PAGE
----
Business News

Adani Power posts 14% rise in net profit in second quarter

The company said it had profited from higher revenues and lower borrowing costs.

Adani Power Limited on Saturday said it posted a consolidated net profit of Rs 256.50 crore in the quarter ending September 30, which is 14% higher year on year.

This was the company’s first standalone quarterly profit in five quarters since April 2016, on the back of higher revenues and lower borrowing cost, The Hindu reported.

In a Bombay Stock Exchange filing on Saturday, Adani Power said it suffered a consolidated net loss of Rs 313.05 crore in the same quarter in 2016. It said its total income has risen to Rs 6,462.47 crore in the second quarter of 2017 from Rs 5,670.25 crore a year ago.

The company’s consolidated net loss was Rs 161.14 crore in the April-September quarter this financial year, compared to Rs 545.68 crore in the corresponding period last year. It suffered losses of Rs 6,174.10 crore in the financial year ending March 31, 2017.

Adani Power said the average plant load factor – the output of a power plant compared to the maximum output it could produce – achieved during the second quarter of 2017-’18 was 63%, lower than the 70% in the second quarter of 2016-’17. The company said this was because of planned maintenance shutdowns, domestic coal shortages and customer back downs.

“The bidding for coal linkages under the Shakti programme for plants with power purchase agreements, which was held recently, will allow power plants such as our Tiroda and Kawai projects to get an assured supply of domestic coal,” Adani Power Chairperson Gautam Adani said, according to PTI. He said the Saubhagya scheme will help take power connections to several under-served sections of the nation, and that this will increase demand and aid growth.

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Following a mountaineer as he reaches the summit of Mount Everest

Accounts from Vikas Dimri’s second attempt reveal the immense fortitude and strength needed to summit the Everest.

Vikas Dimri made a huge attempt last year to climb the Mount Everest. Fate had other plans. Thwarted by unfavourable weather at the last minute, he came so close and yet not close enough to say he was at the top. But that did not deter him. Vikas is back on the Everest trail now, and this time he’s sharing his experiences at every leg of the journey.

The Everest journey began from the Lukla airport, known for its dicey landing conditions. It reminded him of the failed expedition, but he still moved on to Namche Bazaar - the staging point for Everest expeditions - with a positive mind. Vikas let the wisdom of the mountains guide him as he battled doubt and memories of the previous expedition. In his words, the Everest taught him that, “To conquer our personal Everest, we need to drop all our unnecessary baggage, be it physical or mental or even emotional”.

Vikas used a ‘descent for ascent’ approach to acclimatise. In this approach, mountaineers gain altitude during the day, but descend to catch some sleep. Acclimatising to such high altitudes is crucial as the lack of adequate oxygen can cause dizziness, nausea, headache and even muscle death. As Vikas prepared to scale the riskiest part of the climb - the unstable and continuously melting Khumbhu ice fall - he pondered over his journey so far.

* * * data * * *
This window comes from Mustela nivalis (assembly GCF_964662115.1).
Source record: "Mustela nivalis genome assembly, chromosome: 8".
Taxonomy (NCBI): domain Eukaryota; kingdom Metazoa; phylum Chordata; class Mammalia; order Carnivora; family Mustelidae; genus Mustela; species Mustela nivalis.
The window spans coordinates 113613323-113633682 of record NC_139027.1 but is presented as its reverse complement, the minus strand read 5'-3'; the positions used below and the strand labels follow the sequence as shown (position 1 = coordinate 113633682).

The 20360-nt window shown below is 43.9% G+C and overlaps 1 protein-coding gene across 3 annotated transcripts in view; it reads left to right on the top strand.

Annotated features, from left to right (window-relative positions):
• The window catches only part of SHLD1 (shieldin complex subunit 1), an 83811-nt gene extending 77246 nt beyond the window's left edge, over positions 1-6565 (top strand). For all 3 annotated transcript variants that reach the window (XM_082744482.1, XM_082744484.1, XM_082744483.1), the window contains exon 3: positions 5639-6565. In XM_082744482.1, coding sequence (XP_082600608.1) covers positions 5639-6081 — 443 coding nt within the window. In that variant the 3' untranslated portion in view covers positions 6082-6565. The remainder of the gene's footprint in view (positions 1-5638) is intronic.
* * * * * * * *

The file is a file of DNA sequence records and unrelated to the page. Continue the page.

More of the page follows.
His brother’s diagnosis of a heart condition in his youth was a wakeup call for the rather sedentary Vikas, and that is when he started focusing on his health more. For the first time in his life, he began to appreciate the power of nutrition and experimented with different diets and supplements for their health benefits. His quest for better health also motivated him to take up hiking, marathon running, squash and, eventually, a summit of the Everest.

Back in the Himalayas, after a string of sleepless nights, Vikas and his team ascended to Camp 2 (6,500m) as planned, and then descended to Base Camp for the basic luxuries - hot shower, hot lunch and essential supplements. Back up at Camp 2, the weather played spoiler again as a jet stream - a fast-flowing, narrow air current - moved right over the mountain. Wisdom from the mountains helped Vikas maintain perspective as they were required to descend 15km to Pheriche Valley. He accepted that “strength lies not merely in chasing the big dream, but also in...accepting that things could go wrong.”

At Camp 4 (8,000m), famously known as the death zone, Vikas caught a clear glimpse of the summit – his dream standing rather tall in front of him.

It was the 18th of May 2018 and Vikas finally reached the top. The top of his Everest…the top of Mount Everest!

Watch the video below to see actual moments from Vikas’ climb.

Play

Vikas credits his strength to dedication, exercise and a healthy diet. He credits dietary supplements for helping him sustain himself in the inhuman conditions on Mount Everest. On heights like these where the oxygen supply drops to 1/3rd the levels on the ground, the body requires 3 times the regular blood volume to pump the requisite amount of oxygen. He, thus, doesn’t embark on an expedition without double checking his supplements and uses Livogen as an aid to maintain adequate amounts of iron in his blood.

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This article was produced by the Scroll marketing team on behalf of Livogen and not by the Scroll editorial team.